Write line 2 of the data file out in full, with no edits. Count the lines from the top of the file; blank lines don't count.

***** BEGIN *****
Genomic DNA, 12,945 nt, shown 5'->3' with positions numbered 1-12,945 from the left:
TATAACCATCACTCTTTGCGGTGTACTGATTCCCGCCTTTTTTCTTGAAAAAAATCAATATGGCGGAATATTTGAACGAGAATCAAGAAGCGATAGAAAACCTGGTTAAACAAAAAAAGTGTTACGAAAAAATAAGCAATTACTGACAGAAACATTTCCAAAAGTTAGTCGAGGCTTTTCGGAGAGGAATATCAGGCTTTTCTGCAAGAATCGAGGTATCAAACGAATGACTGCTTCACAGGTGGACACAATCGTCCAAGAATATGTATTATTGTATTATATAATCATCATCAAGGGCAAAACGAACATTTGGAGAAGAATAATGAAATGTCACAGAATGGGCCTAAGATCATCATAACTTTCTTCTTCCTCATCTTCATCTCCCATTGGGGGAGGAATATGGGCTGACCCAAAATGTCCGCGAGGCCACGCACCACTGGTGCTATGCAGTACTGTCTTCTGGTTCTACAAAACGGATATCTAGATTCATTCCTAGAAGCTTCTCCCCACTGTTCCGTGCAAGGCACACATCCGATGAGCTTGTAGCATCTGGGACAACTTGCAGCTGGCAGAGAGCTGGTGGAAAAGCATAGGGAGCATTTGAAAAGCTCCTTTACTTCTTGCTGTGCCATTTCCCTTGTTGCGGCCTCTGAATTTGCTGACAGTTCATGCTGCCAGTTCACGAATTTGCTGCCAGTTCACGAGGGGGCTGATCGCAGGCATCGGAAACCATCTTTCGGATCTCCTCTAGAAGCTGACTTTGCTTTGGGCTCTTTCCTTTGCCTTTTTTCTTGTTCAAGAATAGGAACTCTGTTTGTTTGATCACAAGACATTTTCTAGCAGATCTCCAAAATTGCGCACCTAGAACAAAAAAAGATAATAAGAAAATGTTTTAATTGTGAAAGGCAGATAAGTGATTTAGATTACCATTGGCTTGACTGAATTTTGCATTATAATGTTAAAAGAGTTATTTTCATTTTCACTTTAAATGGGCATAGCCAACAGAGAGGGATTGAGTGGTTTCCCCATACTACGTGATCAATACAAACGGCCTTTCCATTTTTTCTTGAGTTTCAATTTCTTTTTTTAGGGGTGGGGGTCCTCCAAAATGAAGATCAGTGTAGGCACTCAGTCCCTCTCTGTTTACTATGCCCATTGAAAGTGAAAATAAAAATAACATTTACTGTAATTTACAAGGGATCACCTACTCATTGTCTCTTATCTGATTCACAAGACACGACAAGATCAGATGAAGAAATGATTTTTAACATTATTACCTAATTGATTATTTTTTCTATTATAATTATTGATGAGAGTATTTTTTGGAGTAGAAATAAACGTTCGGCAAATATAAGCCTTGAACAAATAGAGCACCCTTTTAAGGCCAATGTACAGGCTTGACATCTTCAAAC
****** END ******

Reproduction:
TATAACCATCACTCTTTGCGGTGTACTGATTCCCGCCTTTTTTCTTGAAAAAAATCAATATGGCGGAATATTTGAACGAGAATCAAGAAGCGATAGAAAACCTGGTTAAACAAAAAAAGTGTTACGAAAAAATAAGCAATTACTGACAGAAACATTTCCAAAAGTTAGTCGAGGCTTTTCGGAGAGGAATATCAGGCTTTTCTGCAAGAATCGAGGTATCAAACGAATGACTGCTTCACAGGTGGACACAATCGTCCAAGAATATGTATTATTGTATTATATAATCATCATCAAGGGCAAAACGAACATTTGGAGAAGAATAATGAAATGTCACAGAATGGGCCTAAGATCATCATAACTTTCTTCTTCCTCATCTTCATCTCCCATTGGGGGAGGAATATGGGCTGACCCAAAATGTCCGCGAGGCCACGCACCACTGGTGCTATGCAGTACTGTCTTCTGGTTCTACAAAACGGATATCTAGATTCATTCCTAGAAGCTTCTCCCCACTGTTCCGTGCAAGGCACACATCCGATGAGCTTGTAGCATCTGGGACAACTTGCAGCTGGCAGAGAGCTGGTGGAAAAGCATAGGGAGCATTTGAAAAGCTCCTTTACTTCTTGCTGTGCCATTTCCCTTGTTGCGGCCTCTGAATTTGCTGACAGTTCATGCTGCCAGTTCACGAATTTGCTGCCAGTTCACGAGGGGGCTGATCGCAGGCATCGGAAACCATCTTTCGGATCTCCTCTAGAAGCTGACTTTGCTTTGGGCTCTTTCCTTTGCCTTTTTTCTTGTTCAAGAATAGGAACTCTGTTTGTTTGATCACAAGACATTTTCTAGCAGATCTCCAAAATTGCGCACCTAGAACAAAAAAAGATAATAAGAAAATGTTTTAATTGTGAAAGGCAGATAAGTGATTTAGATTACCATTGGCTTGACTGAATTTTGCATTATAATGTTAAAAGAGTTATTTTCATTTTCACTTTAAATGGGCATAGCCAACAGAGAGGGATTGAGTGGTTTCCCCATACTACGTGATCAATACAAACGGCCTTTCCATTTTTTCTTGAGTTTCAATTTCTTTTTTTAGGGGTGGGGGTCCTCCAAAATGAAGATCAGTGTAGGCACTCAGTCCCTCTCTGTTTACTATGCCCATTGAAAGTGAAAATAAAAATAACATTTACTGTAATTTACAAGGGATCACCTACTCATTGTCTCTTATCTGATTCACAAGACACGACAAGATCAGATGAAGAAATGATTTTTAACATTATTACCTAATTGATTATTTTTTCTATTATAATTATTGATGAGAGTATTTTTTGGAGTAGAAATAAACGTTCGGCAAATATAAGCCTTGAACAAATAGAGCACCCTTTTAAGGCCAATGTACAGGCTTGACATCTTCAAAC